- Associated Press - Monday, October 24, 2011

BIRMINGHAM, Ala. — As he fought discrimination in his native Alabama, the Rev. Fred Shuttlesworth endured bombs, beatings and the constant threat of death - the price of seeking change in one of the most violent cities of the segregated South.

On Monday, Birmingham said farewell to the fiery Baptist preacher, honoring him at his funeral as a liberator who helped free the community and the country.

Mr. Shuttlesworth was “one of the founding fathers of the new America,” who put his life on the line in the 1950s and 1960s to end segregation and racial discrimination, said Rep. John Lewis of Georgia.

“Fear, real fear, smothered the air, not just throughout Birmingham, but throughout the American South,” Mr. Lewis said from podium just a few feet above Mr. Shuttlesworth’s open casket. The two met in 1961 during the Freedom Rides.

“Birmingham is different today. Alabama is different today. America is different today, because this man passed our way.”

Mr. Lewis was joined by pastors and other foot soldiers from the civil rights era who remembered Mr. Shuttlesworth as an architect of the movement, a man whose courage and persistence persuaded the Rev. Martin Luther King Jr. to come to Birmingham in 1963 to take part in historic protests that drew the eyes of the nation.

That visit helped paved the way for passage of the Civil Rights Act of 1964 and for King to receive the Nobel Peace Prize.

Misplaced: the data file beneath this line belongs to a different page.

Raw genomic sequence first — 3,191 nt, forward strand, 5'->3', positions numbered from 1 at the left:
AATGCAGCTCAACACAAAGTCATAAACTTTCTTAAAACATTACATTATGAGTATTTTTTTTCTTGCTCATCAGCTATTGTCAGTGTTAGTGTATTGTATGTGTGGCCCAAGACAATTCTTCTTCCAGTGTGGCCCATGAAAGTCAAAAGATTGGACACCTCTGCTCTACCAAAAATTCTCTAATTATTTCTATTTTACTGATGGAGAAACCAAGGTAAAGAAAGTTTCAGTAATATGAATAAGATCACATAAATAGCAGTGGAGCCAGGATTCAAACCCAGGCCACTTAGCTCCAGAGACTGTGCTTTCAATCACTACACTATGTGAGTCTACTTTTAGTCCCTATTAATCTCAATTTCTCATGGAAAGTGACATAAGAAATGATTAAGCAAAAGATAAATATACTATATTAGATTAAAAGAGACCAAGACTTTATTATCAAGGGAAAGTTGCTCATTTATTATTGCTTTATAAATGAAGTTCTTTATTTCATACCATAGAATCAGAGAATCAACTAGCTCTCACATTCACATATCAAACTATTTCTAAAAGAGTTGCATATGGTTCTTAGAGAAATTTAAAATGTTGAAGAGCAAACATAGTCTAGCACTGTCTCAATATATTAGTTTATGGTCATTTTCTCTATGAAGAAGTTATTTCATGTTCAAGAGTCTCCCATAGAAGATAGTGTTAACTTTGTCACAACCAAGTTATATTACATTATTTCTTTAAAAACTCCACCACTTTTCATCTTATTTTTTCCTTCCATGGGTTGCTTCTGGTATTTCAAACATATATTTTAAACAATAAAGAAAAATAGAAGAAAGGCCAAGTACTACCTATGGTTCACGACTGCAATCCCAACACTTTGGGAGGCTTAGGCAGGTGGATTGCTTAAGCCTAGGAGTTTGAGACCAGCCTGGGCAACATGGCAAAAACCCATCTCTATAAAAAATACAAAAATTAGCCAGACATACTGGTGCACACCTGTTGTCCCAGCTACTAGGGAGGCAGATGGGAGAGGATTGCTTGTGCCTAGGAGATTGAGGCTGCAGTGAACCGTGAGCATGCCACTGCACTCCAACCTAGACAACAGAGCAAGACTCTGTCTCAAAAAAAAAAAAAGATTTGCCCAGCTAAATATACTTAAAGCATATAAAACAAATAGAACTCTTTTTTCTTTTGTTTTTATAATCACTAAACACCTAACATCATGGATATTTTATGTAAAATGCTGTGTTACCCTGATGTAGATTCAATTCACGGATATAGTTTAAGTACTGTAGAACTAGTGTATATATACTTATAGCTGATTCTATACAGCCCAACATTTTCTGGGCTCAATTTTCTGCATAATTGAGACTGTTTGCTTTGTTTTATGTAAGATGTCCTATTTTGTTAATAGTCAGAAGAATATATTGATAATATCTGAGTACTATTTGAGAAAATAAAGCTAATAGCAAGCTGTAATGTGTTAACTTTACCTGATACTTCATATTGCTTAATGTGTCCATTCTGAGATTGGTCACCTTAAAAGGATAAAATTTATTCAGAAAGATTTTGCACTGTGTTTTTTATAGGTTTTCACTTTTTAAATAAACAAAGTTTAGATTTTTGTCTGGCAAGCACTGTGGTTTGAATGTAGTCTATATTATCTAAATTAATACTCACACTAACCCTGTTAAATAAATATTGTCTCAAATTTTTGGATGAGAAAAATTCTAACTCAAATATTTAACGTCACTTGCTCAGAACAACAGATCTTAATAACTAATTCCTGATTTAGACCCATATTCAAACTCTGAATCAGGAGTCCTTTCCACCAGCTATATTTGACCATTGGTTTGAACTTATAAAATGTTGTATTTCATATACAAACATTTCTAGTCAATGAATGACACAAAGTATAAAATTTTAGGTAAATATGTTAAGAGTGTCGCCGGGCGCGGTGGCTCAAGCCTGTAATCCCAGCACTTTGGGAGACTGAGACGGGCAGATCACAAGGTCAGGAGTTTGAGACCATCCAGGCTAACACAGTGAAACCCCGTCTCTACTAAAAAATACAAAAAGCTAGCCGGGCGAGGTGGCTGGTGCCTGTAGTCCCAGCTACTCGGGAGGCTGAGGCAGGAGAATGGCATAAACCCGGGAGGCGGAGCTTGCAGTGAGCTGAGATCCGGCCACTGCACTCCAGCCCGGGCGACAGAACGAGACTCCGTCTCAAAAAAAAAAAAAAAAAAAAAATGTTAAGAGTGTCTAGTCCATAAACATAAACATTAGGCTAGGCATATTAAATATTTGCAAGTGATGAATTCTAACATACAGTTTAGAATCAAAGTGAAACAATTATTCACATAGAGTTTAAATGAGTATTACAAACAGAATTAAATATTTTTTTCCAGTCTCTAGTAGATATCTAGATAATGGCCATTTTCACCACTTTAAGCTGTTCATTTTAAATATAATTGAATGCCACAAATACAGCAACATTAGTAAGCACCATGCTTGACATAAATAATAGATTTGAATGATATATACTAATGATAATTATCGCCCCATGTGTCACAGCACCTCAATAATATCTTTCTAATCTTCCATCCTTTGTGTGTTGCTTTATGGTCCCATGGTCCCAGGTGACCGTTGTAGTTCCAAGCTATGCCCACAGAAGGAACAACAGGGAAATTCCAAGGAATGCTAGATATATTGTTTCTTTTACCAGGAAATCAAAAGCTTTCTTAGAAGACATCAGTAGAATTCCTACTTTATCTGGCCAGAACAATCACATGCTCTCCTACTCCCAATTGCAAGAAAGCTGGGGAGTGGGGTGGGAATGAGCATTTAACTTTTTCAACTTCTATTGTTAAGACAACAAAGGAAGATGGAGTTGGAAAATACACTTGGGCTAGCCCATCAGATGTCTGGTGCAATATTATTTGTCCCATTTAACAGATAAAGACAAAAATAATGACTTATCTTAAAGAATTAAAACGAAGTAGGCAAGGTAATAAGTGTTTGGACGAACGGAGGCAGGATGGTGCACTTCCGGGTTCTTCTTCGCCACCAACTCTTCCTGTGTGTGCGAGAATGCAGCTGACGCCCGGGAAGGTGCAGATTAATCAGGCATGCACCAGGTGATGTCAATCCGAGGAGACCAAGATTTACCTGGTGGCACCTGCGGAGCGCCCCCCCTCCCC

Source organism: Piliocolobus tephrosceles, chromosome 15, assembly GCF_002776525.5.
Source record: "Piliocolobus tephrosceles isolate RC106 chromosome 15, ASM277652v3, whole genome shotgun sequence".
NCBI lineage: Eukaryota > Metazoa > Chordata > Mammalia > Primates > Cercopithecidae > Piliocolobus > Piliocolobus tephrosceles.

In their tributes, speakers described a state long synonymous with discrimination that was forever changed by Mr. Shuttlesworth and his fellow clergymen.

Mr. Shuttlesworth brought international attention to the brutality of discrimination in the South. And for decades after the 1963 campaign, he continued to fight racial injustice in Birmingham, even after moving to Cincinnati.

Former United Nations Ambassador Andrew Young said Mr. Shuttlesworth “raised the cloud of hell off the city.”

Joining the crowd of mourners at Faith Chapel Christian Center were members of King’s family, along with the Revs. Joseph Lowery and Jesse Jackson, and the widow of the Rev. Ralph David Abernathy. Mr. Shuttlesworth died Oct. 5 at age 89.

His wife was able to attend the service, even after falling the night before and staying overnight in a hospital. The crowd at the funeral stood and applauded as Sephira Shuttlesworth was wheeled to her husband’s casket, where she stood to view his body before leaning down to kiss him.

Her spokeswoman, Malena Cunningham, said she was sore after falling at a panel discussion Sunday night, but she wasn’t going to let it “stop her from giving a proper farewell to her husband.”

Gov. Robert Bentley, a Republican, spoke frankly to the mostly black mourners about his own experiences with segregation. He grew up on the other side of Jim Crow as a young white man in Shelby County and later as a student at the University of Alabama.

Before men like Mr. Shuttlesworth agitated for an end to segregation, the governor said, he never gave much thought to the culture of discrimination that hung over the state.

He thanked Mr. Shuttlesworth for undoing “the teachings of a misdirected society.”

When King took the helm of the Montgomery, Ala., bus boycott in 1955, Mr. Shuttlesworth was already in Birmingham trying to start a movement. But hardly anyone was paying attention.

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